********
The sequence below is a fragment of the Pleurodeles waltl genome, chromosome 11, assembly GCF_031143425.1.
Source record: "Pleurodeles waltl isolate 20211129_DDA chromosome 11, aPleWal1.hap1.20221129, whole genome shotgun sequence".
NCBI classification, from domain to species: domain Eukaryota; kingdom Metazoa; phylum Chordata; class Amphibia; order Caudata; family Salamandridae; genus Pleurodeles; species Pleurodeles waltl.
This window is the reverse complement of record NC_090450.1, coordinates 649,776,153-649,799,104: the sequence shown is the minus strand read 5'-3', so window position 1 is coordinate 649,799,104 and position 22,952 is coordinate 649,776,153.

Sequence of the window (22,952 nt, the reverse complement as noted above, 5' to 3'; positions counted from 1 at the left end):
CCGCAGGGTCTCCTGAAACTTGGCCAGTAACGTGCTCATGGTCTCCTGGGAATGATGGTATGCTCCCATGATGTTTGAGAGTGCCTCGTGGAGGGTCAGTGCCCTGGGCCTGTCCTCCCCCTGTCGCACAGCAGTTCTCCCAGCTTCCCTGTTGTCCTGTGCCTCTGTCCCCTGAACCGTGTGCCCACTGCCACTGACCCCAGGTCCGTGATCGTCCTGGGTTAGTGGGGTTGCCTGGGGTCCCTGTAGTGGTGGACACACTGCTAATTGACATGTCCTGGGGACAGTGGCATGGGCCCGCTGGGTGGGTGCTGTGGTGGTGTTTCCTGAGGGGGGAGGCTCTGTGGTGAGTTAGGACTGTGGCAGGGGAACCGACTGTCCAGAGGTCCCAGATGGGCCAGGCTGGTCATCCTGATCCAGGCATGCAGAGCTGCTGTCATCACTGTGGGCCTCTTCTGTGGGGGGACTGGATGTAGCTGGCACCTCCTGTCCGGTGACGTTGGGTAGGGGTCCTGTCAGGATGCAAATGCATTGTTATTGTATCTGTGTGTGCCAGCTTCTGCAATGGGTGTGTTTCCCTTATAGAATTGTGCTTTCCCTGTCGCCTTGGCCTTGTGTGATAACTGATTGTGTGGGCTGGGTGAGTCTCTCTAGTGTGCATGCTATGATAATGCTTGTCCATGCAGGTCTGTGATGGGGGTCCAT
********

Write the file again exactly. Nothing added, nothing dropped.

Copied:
The sequence below is a fragment of the Pleurodeles waltl genome, chromosome 11, assembly GCF_031143425.1.
Source record: "Pleurodeles waltl isolate 20211129_DDA chromosome 11, aPleWal1.hap1.20221129, whole genome shotgun sequence".
NCBI classification, from domain to species: domain Eukaryota; kingdom Metazoa; phylum Chordata; class Amphibia; order Caudata; family Salamandridae; genus Pleurodeles; species Pleurodeles waltl.
This window is the reverse complement of record NC_090450.1, coordinates 649,776,153-649,799,104: the sequence shown is the minus strand read 5'-3', so window position 1 is coordinate 649,799,104 and position 22,952 is coordinate 649,776,153.

Sequence of the window (22,952 nt, the reverse complement as noted above, 5' to 3'; positions counted from 1 at the left end):
CCGCAGGGTCTCCTGAAACTTGGCCAGTAACGTGCTCATGGTCTCCTGGGAATGATGGTATGCTCCCATGATGTTTGAGAGTGCCTCGTGGAGGGTCAGTGCCCTGGGCCTGTCCTCCCCCTGTCGCACAGCAGTTCTCCCAGCTTCCCTGTTGTCCTGTGCCTCTGTCCCCTGAACCGTGTGCCCACTGCCACTGACCCCAGGTCCGTGATCGTCCTGGGTTAGTGGGGTTGCCTGGGGTCCCTGTAGTGGTGGACACACTGCTAATTGACATGTCCTGGGGACAGTGGCATGGGCCCGCTGGGTGGGTGCTGTGGTGGTGTTTCCTGAGGGGGGAGGCTCTGTGGTGAGTTAGGACTGTGGCAGGGGAACCGACTGTCCAGAGGTCCCAGATGGGCCAGGCTGGTCATCCTGATCCAGGCATGCAGAGCTGCTGTCATCACTGTGGGCCTCTTCTGTGGGGGGACTGGATGTAGCTGGCACCTCCTGTCCGGTGACGTTGGGTAGGGGTCCTGTCAGGATGCAAATGCATTGTTATTGTATCTGTGTGTGCCAGCTTCTGCAATGGGTGTGTTTCCCTTATAGAATTGTGCTTTCCCTGTCGCCTTGGCCTTGTGTGATAACTGATTGTGTGGGCTGGGTGAGTCTCTCTAGTGTGCATGCTATGATAATGCTTGTCCATGCAGGTCTGTGATGGGGGTCCAT